WTO Ruling and India’s Solar Mission

The following article is based on my own interpretation of the said events. Any material borrowed from published and unpublished sources has been appropriately referenced. I will bear the sole responsibility for anything that is found to have been copied or misappropriated or misrepresented in the following post

Sukalyan Talukdar, MBA 2015-17, Vinod Gupta School of Management, IIT Kharagpur


In the recent WTO ruling against India which declared that support provided by the Jawaharlal Nehru National Solar Mission to domestic manufacturers was inconsistent with the Trade Related Investment Measures agreement signed by India, again raised several questions related to US’s good will towards United Nations Climate Change Conference 2015, Paris and role of WTO (Does WTO only work for developed nations?)

According to 2015 United Nations Climate Change Conference 2015, Paris India’s INDC (Intended Nationally Determined Contribution) includes reduction in the emissions intensity of its GDP by 33 to 35 per cent by 2030 from 2005 level and also to create an additional carbon sink of 2.5 to 3 billion tonnes of COequivalent through additional forest and tree cover by 2030.  India has decided to establish a global solar alliance, INSPA (International Agency for Solar Policy & Application), of all countries located in between Tropic of Cancer and Tropic of Capricorn.

India has relied hugely upon its National Solar Mission to fulfil its INDC. India’s Solar Mission has a target to install 100 gigawatts (GW) of solar power by 2022. It also offers a subsidy of up to Rs 1 crore per MW to solar developers sourcing components from local manufacturers. It also stipulates that 10% of the solar capacity target of 100 GW by 2022 should be built with domestically manufactured solar modules, which has led to a small part of the solar auctions being reserved for developers employing only domestic content.
So far so good but the US which is especially keen on taking a slice of this huge solar market, has requested to setup a dispute settlement panel under WTO. Though India has blocked the first request, the US made a second request to the WTO. The WTO then set up a dispute settlement panel to examine the complaint by the US against India’s domestic content requirements under the country’s solar power programme.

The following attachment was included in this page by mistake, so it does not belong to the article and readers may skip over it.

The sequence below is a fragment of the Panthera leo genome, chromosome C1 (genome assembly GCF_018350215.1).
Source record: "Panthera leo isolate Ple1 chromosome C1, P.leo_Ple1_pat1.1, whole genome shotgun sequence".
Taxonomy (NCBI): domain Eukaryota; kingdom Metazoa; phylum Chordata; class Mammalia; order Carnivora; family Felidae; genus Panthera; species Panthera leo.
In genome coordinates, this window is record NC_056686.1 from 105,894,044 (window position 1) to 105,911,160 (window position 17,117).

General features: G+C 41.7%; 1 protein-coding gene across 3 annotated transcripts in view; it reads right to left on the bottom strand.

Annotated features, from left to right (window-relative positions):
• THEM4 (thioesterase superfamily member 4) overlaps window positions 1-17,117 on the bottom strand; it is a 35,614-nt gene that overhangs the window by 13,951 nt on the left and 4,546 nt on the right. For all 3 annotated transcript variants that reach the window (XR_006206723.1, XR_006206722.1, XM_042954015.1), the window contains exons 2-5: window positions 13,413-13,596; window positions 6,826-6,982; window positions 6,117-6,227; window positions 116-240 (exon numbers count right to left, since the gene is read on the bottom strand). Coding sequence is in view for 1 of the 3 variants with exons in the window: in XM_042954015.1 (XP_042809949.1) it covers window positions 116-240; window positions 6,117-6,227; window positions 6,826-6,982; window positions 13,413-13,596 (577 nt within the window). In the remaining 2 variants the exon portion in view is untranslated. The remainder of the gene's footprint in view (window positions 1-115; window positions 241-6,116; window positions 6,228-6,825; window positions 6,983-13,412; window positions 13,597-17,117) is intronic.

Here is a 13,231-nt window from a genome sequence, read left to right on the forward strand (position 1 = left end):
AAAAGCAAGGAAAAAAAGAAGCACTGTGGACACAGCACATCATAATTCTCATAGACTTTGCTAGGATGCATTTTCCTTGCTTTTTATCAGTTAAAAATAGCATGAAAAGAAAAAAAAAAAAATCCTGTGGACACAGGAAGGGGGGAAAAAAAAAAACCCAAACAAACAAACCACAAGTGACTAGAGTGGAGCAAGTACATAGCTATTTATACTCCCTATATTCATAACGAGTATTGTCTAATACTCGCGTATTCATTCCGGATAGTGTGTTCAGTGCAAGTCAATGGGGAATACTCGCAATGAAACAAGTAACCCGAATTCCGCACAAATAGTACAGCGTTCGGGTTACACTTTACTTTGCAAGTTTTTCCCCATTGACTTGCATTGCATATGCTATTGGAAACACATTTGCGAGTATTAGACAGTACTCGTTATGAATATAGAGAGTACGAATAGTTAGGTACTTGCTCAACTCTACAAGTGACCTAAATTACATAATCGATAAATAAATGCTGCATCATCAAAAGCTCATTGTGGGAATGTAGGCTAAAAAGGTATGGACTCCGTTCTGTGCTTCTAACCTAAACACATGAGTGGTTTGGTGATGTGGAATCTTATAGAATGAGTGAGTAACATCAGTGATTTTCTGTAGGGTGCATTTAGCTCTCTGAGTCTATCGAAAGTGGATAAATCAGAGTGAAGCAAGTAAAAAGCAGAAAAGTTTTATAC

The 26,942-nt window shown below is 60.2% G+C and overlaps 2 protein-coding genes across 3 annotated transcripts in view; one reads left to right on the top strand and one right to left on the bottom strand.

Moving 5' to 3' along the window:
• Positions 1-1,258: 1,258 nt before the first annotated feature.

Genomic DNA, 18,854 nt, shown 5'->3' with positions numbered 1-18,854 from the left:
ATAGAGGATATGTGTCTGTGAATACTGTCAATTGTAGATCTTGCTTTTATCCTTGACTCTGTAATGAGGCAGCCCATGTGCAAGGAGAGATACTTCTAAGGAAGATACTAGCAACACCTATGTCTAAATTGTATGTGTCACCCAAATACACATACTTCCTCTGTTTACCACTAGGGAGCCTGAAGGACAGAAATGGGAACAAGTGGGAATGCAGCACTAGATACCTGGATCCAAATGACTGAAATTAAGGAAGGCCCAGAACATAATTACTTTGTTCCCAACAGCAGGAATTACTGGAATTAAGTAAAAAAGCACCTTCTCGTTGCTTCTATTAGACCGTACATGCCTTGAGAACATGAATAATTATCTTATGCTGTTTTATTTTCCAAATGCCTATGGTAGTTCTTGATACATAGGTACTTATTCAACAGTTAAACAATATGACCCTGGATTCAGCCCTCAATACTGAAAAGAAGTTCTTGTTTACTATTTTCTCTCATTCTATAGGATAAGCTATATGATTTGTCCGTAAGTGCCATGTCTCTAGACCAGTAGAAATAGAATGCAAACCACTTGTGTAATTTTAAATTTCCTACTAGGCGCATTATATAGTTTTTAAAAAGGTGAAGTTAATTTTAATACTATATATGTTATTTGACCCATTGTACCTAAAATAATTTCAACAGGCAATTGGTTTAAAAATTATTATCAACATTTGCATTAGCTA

The US charged India with violating provisions in what are called the trade-related investment measures (TRIMS) by imposing local content requirements that discriminate against foreign products. The US claimed that the Indian government’s measures to impose national content provisions and deny “national” treatment have impaired benefits accruing to American companies.

The panel apparently upheld Washington’s core complaints against the Indian measures on the ground that they are inconsistent with provisions in WTO’s rulebook which again proved that WTO works only for the developed nations. The American solar industry says that WTO ruling against India will actually have huge environmental benefits. According to them The WTO is ensuring that India’s solar ambitions are achieved in the most efficient way possible because the Indian businesses that want to generate solar power get to buy the cheapest solar panels.

After this ruling the first thing that will come to our mind is that how US is interested only about its own trade benefits and it has no concern towards the climate changes. Also this ruling goes against the spirit of an agreement signed early 2015 between US and India. In the agreement, the two sides agreed to promote clean energy and expand solar energy initiatives.

India has argued that developing an indigenous solar industry will in time boost international competition and therefore reduces the price of solar panels for everyone.

One can be amused by the hypocrisy in US trade policy. While the US argues for unfettered free markets in international forums like the WTO, it doesn’t practice what it preaches at home. Half of all US states have subsidies for renewable. India spoke repeatedly against the US at WTO’s committee on subsidies and countervailing measures, stating that American subsidy schemes relating to local or domestic content requirements for its solar companies are inconsistent with its global trade obligations. New Delhi has also provided a five-page questionnaire listing US programmes such as solar energy credits that are contingent upon compliance with domestic content requirements.

India has released statements that it will once again appeal against the World Trade Organization ruling.  Organisations like Greenpeace have already extended its support towards India.




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